Opening windows into the cell: Bringing structure to cell biology using cryo-electron tomography
To perform their function, biological systems need to operate across multiple scales. Current techniques in structural and cellular biology lack either the resolution or the context to observe the structure of individual biomolecules in their natural environment and are often hindered by artifacts. Our goal is to build tools that can reveal molecular structures in their native cellular environment. Using the power of cryo-electron tomography (CET) to image biomolecules at molecular resolution in situ, we are building tools to make compatible with, and directly comparable to, biophysical and cell biology experiments, capturing the structural behavior of macromolecules in action under controlled conditions. I will show how we used these techniques to reveal the structure of LRRK2, the greatest known genetic contributor to Parkinson’s disease, and to reveal the molecular architecture of bacterial cells.
Elizabeth Villa, Ph.D., is an assistant professor in the Division of Biological Sciences at the University of California San Diego. She completed her Ph.D. in biophysics at the University of Illinois at Urbana-Champaign as a Fulbright Fellow and then was a Marie Curie Postdoctoral Fellow in the Max Planck Institute of Biochemistry in Munich. In 2016, she was granted an NIH Director’s New Innovator Award, which allows her to pursue high-risk, high-reward research developing tags for cryo-electron tomography (cryo-ET) and developing new technological and computational techniques to advance structural cell biology. In 2017, she was named a Pew Scholar.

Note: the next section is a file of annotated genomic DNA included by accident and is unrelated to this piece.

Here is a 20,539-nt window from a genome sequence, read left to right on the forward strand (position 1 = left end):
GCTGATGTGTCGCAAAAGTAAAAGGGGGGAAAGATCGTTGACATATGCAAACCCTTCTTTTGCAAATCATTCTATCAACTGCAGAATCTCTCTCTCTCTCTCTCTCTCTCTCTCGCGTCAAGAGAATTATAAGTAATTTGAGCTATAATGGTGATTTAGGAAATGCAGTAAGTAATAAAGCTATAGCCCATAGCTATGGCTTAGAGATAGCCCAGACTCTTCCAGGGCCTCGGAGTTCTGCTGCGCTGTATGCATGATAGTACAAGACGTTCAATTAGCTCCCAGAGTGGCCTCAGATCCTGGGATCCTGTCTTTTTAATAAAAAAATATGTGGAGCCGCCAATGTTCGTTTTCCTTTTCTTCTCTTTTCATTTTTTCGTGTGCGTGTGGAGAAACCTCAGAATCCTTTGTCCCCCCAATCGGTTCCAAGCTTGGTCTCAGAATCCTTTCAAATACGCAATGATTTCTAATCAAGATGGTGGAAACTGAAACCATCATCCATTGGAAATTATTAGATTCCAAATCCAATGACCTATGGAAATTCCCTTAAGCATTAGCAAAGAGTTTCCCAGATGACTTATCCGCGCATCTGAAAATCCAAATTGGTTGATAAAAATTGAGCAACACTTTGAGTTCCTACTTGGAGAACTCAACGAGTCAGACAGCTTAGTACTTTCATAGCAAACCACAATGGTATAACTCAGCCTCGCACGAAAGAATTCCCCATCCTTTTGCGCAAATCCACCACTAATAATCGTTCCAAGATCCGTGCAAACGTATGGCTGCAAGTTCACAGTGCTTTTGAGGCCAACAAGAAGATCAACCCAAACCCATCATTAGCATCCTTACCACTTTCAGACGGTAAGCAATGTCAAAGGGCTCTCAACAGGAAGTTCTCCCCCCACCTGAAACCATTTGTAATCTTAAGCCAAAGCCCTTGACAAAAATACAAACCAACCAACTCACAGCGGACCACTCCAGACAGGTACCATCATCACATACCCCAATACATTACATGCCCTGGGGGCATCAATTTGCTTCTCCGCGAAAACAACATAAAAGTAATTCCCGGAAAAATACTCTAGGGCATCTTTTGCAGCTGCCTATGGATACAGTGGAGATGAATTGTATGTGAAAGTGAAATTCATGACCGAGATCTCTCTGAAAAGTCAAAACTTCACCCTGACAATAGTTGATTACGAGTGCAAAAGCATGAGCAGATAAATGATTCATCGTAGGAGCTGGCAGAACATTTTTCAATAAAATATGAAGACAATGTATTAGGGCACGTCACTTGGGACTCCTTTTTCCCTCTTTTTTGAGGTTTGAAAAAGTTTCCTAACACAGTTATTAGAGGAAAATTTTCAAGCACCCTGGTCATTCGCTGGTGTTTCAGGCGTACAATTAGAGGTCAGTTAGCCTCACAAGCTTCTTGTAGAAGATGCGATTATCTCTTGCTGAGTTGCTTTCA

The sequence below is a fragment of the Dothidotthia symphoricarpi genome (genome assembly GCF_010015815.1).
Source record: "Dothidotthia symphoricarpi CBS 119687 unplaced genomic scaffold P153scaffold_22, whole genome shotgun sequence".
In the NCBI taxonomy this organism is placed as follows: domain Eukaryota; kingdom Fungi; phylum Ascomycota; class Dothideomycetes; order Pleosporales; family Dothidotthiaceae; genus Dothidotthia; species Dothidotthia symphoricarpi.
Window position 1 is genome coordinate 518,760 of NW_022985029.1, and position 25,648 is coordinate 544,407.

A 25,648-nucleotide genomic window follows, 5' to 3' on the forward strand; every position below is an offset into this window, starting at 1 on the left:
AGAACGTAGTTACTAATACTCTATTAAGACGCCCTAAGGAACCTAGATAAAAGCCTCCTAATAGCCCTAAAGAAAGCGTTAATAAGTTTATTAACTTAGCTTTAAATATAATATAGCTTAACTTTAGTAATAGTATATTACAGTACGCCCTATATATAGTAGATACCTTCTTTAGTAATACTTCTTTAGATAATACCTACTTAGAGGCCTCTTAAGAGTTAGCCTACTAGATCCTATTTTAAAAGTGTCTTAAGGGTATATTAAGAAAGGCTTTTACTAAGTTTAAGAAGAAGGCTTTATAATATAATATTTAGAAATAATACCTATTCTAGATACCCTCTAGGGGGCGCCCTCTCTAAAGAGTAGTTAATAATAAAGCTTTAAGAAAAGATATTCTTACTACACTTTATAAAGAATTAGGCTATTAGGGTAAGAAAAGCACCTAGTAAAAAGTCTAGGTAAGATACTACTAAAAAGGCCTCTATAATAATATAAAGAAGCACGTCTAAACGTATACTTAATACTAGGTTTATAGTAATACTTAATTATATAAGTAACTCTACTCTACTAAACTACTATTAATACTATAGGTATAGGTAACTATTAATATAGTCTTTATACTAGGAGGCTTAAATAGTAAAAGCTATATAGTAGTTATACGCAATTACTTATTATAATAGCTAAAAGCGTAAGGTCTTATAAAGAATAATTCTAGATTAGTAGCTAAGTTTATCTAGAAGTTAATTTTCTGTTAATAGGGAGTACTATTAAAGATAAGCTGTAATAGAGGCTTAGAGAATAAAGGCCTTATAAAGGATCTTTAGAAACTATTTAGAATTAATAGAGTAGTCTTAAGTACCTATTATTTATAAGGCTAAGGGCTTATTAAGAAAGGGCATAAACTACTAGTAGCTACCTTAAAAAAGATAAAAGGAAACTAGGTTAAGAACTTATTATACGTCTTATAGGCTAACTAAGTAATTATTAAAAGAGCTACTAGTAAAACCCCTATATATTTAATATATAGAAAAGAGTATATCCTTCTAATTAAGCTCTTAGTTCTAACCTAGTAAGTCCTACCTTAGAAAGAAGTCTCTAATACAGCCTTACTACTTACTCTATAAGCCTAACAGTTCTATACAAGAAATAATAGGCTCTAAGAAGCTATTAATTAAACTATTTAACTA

Dr. Villa’s laboratory has a strong focus on building tools for quantitative cell biology, using cryo-electron microscopy and tomography, cell biophysics, computational analysis and integrative modeling. This potent combination enables the observation of macromolecular complexes in their native environment to derive their structure, context and interaction partners. Her current research is focused on studying how genetic Parkinson’s affects cells, and on charting the nucleus, as nuclear biology remains one of the most exciting challenges in the cell. Her lab also pursues many collaborations aimed at understanding bacterial cell biology.